Tuesday, October 29, 2013
From Print Edition
We moan about symptoms and peripheral things. We are still not getting to the heart of the matter. Dunces cannot be Salahuddin Ayubis. Traders and bank-loan specialists, nurtured in the bosom of military rule, cannot become nation-saviours.
Put any cream on them, any makeup, darbari journalists – and there is no shortage of that breed here – can sing their praises and invest them with imaginary qualities, but none of this will make the slightest difference. Dummies will remain dummies.
Pakistan can have not one democratic transition but a dozen but as long as the political process only throws up the characters we have known – Zardari, the present torch-bearers of enlightenment and progress, not to mention military saviours – not only will things remain the same, they will get worse.
We’ve seen this happening time and again. But we keep hoping for miracles. To state the obvious, and I have done it many times, with the old ingredients you can only get the old porridge…a lesson lost on the Pakistani political class and the great Pakistani awam.
So much has been written about the Sharif visit to Washington, and there’s little to add. But what exactly were we expecting? That our PM would arrive at the White House and floor Barack Obama with his eloquence? That his articulation of issues would be so profound and compelling that the American president would be reduced to admiring silence?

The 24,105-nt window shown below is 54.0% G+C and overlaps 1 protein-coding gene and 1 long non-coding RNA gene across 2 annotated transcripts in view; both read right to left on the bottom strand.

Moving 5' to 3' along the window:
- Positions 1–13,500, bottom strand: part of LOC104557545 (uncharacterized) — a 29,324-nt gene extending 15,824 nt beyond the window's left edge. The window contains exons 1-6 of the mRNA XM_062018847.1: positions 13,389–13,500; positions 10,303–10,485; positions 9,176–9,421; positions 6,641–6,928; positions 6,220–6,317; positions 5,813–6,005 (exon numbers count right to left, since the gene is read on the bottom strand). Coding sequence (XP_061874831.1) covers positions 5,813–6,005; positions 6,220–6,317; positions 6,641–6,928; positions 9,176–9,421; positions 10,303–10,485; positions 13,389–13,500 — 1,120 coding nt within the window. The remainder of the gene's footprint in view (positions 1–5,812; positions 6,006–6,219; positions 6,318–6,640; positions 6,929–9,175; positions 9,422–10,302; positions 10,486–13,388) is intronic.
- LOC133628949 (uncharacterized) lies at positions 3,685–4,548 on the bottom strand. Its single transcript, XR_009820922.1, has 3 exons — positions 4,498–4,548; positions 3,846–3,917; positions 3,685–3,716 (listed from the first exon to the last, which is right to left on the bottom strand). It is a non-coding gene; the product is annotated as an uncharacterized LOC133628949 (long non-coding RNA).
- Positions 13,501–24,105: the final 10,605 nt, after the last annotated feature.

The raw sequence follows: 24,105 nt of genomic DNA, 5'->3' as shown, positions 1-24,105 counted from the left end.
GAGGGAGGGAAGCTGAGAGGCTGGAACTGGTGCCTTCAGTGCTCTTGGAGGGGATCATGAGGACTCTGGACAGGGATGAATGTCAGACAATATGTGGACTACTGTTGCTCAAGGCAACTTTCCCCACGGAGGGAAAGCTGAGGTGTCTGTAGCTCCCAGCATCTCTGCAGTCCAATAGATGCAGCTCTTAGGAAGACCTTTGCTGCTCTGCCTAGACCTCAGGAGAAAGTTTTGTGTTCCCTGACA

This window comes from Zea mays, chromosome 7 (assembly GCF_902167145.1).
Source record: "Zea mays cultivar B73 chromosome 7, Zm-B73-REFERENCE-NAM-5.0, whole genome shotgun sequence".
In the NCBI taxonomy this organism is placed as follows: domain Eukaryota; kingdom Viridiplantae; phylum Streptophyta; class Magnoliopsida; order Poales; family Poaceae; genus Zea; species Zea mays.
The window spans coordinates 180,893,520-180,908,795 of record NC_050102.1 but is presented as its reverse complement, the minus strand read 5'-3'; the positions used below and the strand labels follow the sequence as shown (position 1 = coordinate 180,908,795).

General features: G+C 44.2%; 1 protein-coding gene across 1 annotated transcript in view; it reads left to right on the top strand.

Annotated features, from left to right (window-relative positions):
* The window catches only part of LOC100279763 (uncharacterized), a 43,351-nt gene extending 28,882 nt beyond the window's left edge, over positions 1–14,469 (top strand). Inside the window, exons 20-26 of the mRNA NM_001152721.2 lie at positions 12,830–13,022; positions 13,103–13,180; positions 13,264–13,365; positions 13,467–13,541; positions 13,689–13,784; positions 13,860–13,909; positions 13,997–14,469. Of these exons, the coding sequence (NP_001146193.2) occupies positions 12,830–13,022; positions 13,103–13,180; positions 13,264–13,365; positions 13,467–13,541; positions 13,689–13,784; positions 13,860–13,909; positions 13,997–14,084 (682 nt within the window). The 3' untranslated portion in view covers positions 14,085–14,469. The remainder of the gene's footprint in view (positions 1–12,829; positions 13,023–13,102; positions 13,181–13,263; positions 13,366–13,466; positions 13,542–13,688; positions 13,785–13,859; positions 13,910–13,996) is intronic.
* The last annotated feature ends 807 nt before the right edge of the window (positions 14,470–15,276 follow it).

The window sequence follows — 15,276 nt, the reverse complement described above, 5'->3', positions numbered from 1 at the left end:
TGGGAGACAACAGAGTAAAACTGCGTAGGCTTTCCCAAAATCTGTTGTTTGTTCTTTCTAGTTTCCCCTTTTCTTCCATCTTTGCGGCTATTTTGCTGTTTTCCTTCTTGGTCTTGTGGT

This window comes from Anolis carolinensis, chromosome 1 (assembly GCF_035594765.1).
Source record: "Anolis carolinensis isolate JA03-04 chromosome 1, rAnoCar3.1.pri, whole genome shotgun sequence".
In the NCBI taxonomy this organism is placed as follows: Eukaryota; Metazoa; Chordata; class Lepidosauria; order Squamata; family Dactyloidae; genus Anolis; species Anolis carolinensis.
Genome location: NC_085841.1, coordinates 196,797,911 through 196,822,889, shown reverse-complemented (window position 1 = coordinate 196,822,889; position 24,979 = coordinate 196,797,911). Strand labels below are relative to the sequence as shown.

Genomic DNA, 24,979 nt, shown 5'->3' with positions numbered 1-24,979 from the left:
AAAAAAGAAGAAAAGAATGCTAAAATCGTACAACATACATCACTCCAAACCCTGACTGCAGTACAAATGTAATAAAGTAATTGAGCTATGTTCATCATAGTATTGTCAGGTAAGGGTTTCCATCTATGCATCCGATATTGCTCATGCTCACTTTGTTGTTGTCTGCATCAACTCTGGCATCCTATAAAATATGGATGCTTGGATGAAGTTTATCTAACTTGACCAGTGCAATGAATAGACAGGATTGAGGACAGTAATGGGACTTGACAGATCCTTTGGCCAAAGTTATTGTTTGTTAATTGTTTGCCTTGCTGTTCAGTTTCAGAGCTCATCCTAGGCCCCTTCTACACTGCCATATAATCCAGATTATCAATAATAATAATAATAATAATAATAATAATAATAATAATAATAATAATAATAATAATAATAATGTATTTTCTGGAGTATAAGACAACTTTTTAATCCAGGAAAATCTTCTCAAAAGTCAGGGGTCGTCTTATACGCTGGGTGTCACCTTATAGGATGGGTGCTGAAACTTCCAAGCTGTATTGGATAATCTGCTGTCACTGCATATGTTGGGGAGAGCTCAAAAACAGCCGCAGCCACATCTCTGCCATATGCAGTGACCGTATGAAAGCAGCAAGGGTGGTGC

A third-time prime minister looking so ill at ease…twice sipping from the glass of water by his side, shuffling and looking nervously at the speaking notes he was clutching in his hands, Obama looking like an advanced professor and our PM a very baffled student. To complete the picture of awkwardness, our PM read from his notes. He had to give no lecture on philosophy, only utter the usual platitudes which are the standard fare on such occasions, but even this was proving difficult. And in the end he called Michelle Obama Mr Obama before hastily correcting himself (the video of this is worth watching).
But these people who can be such lords at home and get so hot under the collar in that setting are the guides we have chosen, of our own free will, to pilot our ship to the shores of progress and prosperity. Just shows the choices we have. However we shuffle our pack of cards, hoping for our luck to change, this is what we get: limited souls, a long succession of them. Whatever their other differences, the factor which unites them is the desperation to make the ritual pilgrimage to Washington.